“Wind Breaker” – Let’s race!!
Wind Breaker has it all! Yeah, that pretty much sums up this awesome cycling manhwa. Its riveting sports-action scenes will flood your body with adrenaline. Yet, parts of the story are so heartrending that they will make you bawl your eyes out. Among the various romantic relationships, you’ll certainly find one that sets your heart aflutter. A word of advice: don’t read this manhwa in a public place because you might disturb your surroundings when you burst out laughing at its hilarious jokes. There is also a rich amount of violence and strong language, so be prepared for blood, bruises, and heaps of $we@r!#g. But I’m getting ahead of myself. I’d better tell you what the story is about first.
A Love For Bikes
I’ve already read a good part of this manhwa, but I re-read part one, which makes up volumes one to four in the printed edition, for this review. Wind Breaker starts with a flashforward in episode zero, and looking at the images in this very short prologue, I involuntarily let out a nostalgic sigh. So much has happened up to the point shown in this scene. But let’s start at the actual beginning, with episode one, in which we get to know the protagonist—or rather, one of the protagonists—Jay Jo.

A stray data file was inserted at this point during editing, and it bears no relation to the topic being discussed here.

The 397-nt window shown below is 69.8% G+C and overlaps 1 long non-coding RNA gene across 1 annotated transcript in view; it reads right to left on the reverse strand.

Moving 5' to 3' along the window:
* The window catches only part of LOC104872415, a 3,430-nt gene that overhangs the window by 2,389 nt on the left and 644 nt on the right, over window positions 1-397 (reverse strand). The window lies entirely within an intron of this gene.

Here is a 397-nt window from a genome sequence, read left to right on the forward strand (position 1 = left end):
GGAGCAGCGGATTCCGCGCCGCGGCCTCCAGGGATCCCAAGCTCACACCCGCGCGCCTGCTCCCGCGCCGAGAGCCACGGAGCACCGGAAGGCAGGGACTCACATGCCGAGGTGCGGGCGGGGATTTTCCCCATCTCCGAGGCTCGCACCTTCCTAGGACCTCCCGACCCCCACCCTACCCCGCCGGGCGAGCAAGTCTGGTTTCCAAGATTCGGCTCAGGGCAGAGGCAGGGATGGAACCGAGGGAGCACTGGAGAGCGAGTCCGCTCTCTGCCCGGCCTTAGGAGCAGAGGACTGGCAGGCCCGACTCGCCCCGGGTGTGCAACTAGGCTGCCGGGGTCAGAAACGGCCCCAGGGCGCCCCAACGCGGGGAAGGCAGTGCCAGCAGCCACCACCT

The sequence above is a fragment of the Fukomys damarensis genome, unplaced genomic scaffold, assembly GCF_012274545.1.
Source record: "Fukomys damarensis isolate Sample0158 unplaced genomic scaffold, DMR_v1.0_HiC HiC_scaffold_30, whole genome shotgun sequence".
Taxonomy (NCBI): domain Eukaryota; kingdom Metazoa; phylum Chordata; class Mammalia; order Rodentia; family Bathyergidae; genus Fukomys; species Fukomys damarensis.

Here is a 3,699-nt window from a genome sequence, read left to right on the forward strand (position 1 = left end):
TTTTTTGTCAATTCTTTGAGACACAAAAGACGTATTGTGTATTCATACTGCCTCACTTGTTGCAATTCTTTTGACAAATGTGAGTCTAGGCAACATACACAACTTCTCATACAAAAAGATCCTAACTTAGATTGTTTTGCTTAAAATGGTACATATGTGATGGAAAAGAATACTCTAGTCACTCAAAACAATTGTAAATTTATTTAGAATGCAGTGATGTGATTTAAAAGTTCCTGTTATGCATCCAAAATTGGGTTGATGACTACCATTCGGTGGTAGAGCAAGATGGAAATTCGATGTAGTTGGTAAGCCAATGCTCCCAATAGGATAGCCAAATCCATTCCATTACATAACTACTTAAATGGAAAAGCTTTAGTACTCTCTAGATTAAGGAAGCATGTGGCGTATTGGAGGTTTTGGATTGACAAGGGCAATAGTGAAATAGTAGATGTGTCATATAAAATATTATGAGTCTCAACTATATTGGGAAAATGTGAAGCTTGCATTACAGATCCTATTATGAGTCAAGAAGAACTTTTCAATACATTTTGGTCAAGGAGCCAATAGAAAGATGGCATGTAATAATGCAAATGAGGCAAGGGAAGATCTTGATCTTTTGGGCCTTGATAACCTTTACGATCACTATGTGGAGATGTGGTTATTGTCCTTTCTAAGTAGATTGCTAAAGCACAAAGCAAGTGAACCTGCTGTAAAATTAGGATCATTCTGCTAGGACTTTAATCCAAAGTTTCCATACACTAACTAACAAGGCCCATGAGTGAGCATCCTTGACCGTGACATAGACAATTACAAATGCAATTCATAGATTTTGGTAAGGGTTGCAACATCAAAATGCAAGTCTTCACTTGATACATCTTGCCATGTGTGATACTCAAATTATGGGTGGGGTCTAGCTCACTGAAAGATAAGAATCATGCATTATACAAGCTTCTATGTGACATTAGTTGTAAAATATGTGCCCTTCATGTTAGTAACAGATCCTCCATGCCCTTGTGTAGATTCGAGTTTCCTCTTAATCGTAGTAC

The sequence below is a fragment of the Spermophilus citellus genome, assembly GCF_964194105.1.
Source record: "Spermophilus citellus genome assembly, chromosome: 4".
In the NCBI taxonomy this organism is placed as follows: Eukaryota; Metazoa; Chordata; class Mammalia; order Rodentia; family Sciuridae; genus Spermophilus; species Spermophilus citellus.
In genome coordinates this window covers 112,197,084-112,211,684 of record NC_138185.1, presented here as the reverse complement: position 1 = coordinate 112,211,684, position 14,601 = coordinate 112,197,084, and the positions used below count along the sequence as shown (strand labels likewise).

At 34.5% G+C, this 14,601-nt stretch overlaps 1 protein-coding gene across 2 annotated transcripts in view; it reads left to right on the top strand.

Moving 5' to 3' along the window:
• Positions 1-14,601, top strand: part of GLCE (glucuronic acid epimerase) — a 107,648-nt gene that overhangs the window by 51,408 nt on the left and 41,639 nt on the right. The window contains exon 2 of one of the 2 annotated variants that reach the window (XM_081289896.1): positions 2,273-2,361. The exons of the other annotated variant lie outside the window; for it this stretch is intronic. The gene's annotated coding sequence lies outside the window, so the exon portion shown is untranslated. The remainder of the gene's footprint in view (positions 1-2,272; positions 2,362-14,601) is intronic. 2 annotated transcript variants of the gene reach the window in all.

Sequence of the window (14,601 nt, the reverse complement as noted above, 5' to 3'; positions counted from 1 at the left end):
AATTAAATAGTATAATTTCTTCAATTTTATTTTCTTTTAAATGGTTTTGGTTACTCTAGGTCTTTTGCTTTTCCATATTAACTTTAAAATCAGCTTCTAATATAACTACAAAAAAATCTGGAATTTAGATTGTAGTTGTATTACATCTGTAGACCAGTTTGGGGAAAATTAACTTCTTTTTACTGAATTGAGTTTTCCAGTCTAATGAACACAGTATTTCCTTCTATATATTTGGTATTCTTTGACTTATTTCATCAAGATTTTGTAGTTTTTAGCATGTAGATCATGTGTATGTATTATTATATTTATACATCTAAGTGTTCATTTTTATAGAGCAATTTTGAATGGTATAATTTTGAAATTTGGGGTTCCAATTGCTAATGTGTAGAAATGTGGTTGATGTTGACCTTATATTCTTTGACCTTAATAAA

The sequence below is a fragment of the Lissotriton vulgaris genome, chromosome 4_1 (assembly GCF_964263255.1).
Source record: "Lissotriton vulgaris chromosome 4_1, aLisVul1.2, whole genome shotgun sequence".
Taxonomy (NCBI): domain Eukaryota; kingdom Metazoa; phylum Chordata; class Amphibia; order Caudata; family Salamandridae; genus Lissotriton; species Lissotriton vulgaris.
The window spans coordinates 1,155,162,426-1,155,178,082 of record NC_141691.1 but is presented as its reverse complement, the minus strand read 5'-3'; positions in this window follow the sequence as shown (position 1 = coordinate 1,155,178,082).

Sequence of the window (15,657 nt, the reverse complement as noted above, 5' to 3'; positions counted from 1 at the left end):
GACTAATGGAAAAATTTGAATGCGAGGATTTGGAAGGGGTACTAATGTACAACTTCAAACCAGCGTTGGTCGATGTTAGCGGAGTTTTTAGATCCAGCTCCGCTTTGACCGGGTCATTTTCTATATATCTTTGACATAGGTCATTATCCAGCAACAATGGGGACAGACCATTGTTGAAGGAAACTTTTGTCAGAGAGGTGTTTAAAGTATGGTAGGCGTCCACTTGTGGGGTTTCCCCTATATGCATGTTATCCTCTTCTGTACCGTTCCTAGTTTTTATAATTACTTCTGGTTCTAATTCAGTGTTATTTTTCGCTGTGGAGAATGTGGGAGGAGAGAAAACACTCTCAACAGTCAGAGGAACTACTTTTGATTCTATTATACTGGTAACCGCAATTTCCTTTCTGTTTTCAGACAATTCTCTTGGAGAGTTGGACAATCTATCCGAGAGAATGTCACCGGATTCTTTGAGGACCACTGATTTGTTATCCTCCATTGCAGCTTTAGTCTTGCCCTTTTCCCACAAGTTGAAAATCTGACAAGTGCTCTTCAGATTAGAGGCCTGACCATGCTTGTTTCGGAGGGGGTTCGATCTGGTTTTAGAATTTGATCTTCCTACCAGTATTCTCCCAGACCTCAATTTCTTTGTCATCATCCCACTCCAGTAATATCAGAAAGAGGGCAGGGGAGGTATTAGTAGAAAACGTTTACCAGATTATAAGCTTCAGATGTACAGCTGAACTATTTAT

Jay is a top student at an academically renowned high school, Sunny High, and is drilled by his parents to focus all of his energy on studying, and he does so fervently. His face is constantly buried in a book, or his body hunched over his desk at school, scribbling into his notes. Despite being pressured by his parents, it seems that he likes studying and going to school. However, there is one thing that he loves even more: his bike. Thus, Jay isn’t only the number one student at school but also an ace cyclist. Already in the first episode, we receive a demonstration of his expert skidding during a downhill descent. His mastery was also witnessed by members of the Zephyrus bike crew, who were very much in awe.
One of these members is Minu, who also happens to go to Sunny High. Minu is blown away by Jay’s skill and invites him into his crew. Unfortunately, Jay’s undying love for his fixed gear bike is contrasted by his standoffish (not to say cold-hearted) behavior towards any kind of living being, in particular birds, cats, and humans. Disinterested in human contact, Jay bluntly refuses Minu’s offer… until Minu informs him that TJ, another member of the Zephyrus crew, said unkind things about his bike. Unwilling to let such an insult slide, Jay decided to join a nightly race to put the trash-talker in his place.
The Race Of Races